Elephant in the room: effective social media strategy
Brands often have the tools they need to deliver innovative, next-generation content and communications strategies, yet they often overlook one key element in the content creation process: the work itself. Too many marketers aren’t ensuring that they and their teams are prepared to put the proper time in on pre- and post-campaign work before, during, and after projects to make sure they’re accomplishing the desired outcomes.
New technology and the rapid-fire changes that have engulfed the marketing landscape in recent years make it harder for marketers to do the basic stuff well: create content, test it, build it, and analyze it. For example, more than 90 percent of online consumers have reported being unable to find content that’s relevant to their interests and that they can trust—even among brands that have substantial marketing budgets.
However, marketers that take the time to work through the exercise of strategic content planning can save time, increase chances of successful marketing campaigns, and reduce waste—all while driving better returns. A marketing team that spends an hour planning out strategic content across every initiative, on a consistent basis, will likely increase the likelihood that its ideas will be implemented.
Which social media channels should marketers be using the most, and how often?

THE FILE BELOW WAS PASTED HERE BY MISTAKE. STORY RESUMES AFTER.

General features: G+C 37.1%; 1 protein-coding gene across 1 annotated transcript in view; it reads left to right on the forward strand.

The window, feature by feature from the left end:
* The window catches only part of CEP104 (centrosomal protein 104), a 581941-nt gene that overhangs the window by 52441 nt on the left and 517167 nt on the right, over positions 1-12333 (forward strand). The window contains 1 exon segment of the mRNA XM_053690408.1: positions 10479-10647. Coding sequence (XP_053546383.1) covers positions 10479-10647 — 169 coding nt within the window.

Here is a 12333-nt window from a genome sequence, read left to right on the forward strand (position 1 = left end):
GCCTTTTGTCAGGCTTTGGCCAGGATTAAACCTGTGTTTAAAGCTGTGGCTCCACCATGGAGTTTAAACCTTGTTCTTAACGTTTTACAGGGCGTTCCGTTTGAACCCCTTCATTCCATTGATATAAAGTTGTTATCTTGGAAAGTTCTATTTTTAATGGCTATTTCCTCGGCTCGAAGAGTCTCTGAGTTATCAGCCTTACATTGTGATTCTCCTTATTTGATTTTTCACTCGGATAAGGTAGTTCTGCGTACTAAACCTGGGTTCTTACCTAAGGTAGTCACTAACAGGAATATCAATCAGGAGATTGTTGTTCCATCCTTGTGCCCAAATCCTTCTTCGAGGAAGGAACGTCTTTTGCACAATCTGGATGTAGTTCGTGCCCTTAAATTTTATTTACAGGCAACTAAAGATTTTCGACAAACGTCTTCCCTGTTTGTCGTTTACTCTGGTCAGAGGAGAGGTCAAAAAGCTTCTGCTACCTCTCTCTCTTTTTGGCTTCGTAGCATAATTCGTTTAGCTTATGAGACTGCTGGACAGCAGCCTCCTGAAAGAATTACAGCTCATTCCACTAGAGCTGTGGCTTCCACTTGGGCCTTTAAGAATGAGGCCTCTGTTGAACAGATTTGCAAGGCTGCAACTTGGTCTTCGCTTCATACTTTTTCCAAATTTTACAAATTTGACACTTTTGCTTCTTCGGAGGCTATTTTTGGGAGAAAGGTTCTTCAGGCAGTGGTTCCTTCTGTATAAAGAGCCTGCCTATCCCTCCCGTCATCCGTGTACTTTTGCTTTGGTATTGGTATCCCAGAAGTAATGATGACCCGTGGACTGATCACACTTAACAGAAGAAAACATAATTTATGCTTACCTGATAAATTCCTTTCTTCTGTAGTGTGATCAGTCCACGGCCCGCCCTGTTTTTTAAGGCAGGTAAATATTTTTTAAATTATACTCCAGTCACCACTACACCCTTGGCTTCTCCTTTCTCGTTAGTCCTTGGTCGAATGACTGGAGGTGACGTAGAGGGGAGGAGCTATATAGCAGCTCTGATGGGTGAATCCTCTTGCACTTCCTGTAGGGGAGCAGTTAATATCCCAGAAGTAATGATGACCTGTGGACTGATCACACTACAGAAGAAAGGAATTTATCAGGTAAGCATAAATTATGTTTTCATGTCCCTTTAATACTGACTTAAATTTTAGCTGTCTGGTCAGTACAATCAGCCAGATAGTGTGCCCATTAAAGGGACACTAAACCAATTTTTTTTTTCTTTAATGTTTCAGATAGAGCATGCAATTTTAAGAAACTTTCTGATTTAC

Social media has become an essential tool in most marketers' content creation arsenal. But whether marketers have access to a social media marketing expert or not, the proper use of these channels is crucial to achieving effective results.
Social media may seem like an infinite rabbit hole, but marketers should focus their energies on three types of social media channels: one-to-one and one-to-many.
If marketers focus on their audiences, they can tap into the power of the “social media” to deliver innovative content and campaigns that resonate with audiences. The rise of social media provides marketers a way to reach out directly to their customers—a so-called “reverse buyer’s market” that is more accessible than ever before.
Conversely, if marketers focus their efforts on companies and brands, social media can also serve as an excellent vehicle for delivering the right kind of content to the right audiences—creating a loop of mutual “social proof” that aligns content with audiences and vice versa.
One important caveat: the importance of reaching individual audiences can often overshadow the marketing benefit of having a strong, engaged company or brand. Brand marketers who think of themselves as “creators” of content—rather than marketers—will be far better positioned to understand and capitalize on their audiences' interests.
Many of today’s most successful social media campaigns started with great content, but as the campaign unfolded, it became clear that this content needed to be organized. It was difficult to find—and then share—that content when it was needed. That’s where organizational tools come in.
Social media management tools can act as virtual social assistants—everything from keeping teams on the same page about important brand initiatives, to ensuring that content is continually being managed and integrated across the various channels that your brand is using. In addition, they can help ensure that you’ve got the right resources in place to support your most strategic projects. These tools also allow for the sharing of knowledge and information across the organization.